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Extending a model of shift-work tolerance

Citation

Pisarski, A and Brook, C and Bohle, P and Gallois, C and Watson, B and Winch, S, Extending a model of shift-work tolerance, Chronobiology International: The Journal of Biological and Medical Rhythm Research, 23, (6) pp. 1363-1377. ISSN 0742-0528 (2006) [Refereed Article]

DOI: doi:10.1080/07420520601055316

Abstract

The present study contributes to theory and practice through the development of a model of shift-work tolerance with the potential to indicate interventions that reduce nurses' intention toward turnover and increase job satisfaction in hospital-based settings. Survey data from 1257 nurses were used to conduct structural equation modeling that examine the direct and indirect effects of supervisor and colleague support, team identity, team climate, and control over working environment on time-based work/life conflict, psychological well-being, physical symptoms, job satisfaction, and turnover intention. The analysis of the proposed model revealed a good fit The chi-square difference test was non-significant (chi2(26) = 338.56), the fit indices were high (CFI = .923, NFI = .918, and NNFI = .868), the distribution of residuals was symmetric and approached zero, the average standardized residual was low (AASR = .04), and the standardized RMR was .072. In terms of the predictor variable, the final model explained 48% of the variance in turnover intention. The data revealed considerable evidence of both direct effects on adjustment and complex indirect links between levels of adjustment and work-related social support, team identity, team climate, and control. Nurses with high supervisor and coworker support experienced more positive team climates, identified more strongly with their team, and increased their perceptions of control over their work environment. This in turn lowered their appraisals of their time-based work/life conflict, which consequently increased their psychological well-being and job satisfaction and reduced their physical health symptoms and turnover intention. The type of shift schedule worked by the nurses influenced levels of turnover intention, control over work environment, time-based work/life conflict, and physical symptoms.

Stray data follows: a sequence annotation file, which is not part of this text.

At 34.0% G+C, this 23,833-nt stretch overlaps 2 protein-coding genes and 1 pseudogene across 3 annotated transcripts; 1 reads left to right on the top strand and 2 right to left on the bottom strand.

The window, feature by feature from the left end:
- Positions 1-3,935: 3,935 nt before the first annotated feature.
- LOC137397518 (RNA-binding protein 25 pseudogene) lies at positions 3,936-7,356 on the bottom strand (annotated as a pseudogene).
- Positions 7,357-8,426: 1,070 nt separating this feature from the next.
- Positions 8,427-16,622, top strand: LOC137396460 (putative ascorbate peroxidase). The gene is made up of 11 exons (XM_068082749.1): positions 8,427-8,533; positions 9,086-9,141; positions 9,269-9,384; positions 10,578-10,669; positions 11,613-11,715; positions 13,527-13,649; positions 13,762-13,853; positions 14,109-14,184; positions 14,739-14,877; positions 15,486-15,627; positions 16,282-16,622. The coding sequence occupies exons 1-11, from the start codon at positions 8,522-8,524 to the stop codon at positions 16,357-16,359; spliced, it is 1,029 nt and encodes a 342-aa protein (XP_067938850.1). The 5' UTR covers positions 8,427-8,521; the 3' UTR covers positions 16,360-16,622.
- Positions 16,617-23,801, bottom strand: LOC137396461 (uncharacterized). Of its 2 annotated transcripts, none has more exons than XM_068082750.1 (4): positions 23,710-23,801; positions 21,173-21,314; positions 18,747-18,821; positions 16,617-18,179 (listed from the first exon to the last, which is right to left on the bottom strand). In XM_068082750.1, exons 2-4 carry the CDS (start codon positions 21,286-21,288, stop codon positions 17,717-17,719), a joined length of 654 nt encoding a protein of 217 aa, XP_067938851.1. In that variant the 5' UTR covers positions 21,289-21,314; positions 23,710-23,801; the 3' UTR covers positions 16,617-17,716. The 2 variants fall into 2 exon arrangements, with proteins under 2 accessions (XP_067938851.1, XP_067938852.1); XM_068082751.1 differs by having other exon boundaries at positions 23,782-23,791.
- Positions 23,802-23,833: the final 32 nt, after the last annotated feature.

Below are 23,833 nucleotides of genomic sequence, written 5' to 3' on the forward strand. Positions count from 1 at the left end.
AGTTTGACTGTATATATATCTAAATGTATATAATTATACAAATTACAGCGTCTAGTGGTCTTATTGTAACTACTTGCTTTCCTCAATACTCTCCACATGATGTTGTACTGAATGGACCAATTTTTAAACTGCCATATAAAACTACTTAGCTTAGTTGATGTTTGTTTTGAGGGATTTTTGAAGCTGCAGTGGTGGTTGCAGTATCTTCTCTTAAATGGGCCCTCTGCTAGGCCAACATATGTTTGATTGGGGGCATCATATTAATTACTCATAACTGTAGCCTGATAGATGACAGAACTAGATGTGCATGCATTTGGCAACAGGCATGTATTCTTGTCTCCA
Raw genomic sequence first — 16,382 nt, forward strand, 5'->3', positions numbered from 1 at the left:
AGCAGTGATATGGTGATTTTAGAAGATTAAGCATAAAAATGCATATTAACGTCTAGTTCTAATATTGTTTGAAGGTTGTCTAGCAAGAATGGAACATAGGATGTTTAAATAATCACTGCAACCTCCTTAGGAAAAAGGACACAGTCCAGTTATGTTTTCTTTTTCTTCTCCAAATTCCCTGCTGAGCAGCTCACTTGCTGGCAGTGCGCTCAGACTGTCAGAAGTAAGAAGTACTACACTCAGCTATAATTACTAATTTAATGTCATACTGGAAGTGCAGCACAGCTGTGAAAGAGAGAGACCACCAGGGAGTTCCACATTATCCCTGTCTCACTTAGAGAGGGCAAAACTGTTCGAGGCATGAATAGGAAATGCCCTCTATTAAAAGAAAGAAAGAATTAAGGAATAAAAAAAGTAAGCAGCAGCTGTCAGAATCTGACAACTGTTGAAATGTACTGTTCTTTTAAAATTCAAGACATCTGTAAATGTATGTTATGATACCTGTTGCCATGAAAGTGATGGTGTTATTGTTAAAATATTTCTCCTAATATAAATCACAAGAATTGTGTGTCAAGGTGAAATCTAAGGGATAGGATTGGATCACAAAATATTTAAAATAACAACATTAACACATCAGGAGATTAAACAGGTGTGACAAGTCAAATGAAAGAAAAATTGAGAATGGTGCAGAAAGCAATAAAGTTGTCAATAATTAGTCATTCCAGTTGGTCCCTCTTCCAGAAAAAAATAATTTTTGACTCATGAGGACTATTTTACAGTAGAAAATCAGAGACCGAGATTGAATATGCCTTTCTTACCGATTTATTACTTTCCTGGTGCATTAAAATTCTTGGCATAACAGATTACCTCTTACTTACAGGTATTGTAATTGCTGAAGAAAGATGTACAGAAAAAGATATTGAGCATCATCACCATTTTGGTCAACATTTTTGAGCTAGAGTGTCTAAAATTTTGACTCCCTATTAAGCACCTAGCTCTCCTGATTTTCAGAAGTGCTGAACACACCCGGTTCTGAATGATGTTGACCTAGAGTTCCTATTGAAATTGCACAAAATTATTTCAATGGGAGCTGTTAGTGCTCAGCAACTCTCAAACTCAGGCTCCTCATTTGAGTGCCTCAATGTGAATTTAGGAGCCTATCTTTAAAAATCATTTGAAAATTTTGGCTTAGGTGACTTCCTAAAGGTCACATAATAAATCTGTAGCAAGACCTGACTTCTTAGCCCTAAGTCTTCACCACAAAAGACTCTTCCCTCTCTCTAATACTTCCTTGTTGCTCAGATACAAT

Item Details

Item Type:Refereed Article
Research Division:Commerce, Management, Tourism and Services
Research Group:Strategy, management and organisational behaviour
Research Field:Organisational behaviour
Objective Division:Law, Politics and Community Services
Objective Group:Work and labour market
Objective Field:Workplace safety
UTAS Author:Bohle, P (Professor Philip Bohle)
ID Code:138800
Year Published:2006
Web of Science® Times Cited:43
Deposited By:TSBE
Deposited On:2020-04-30
Last Modified:2020-04-30
Downloads:0

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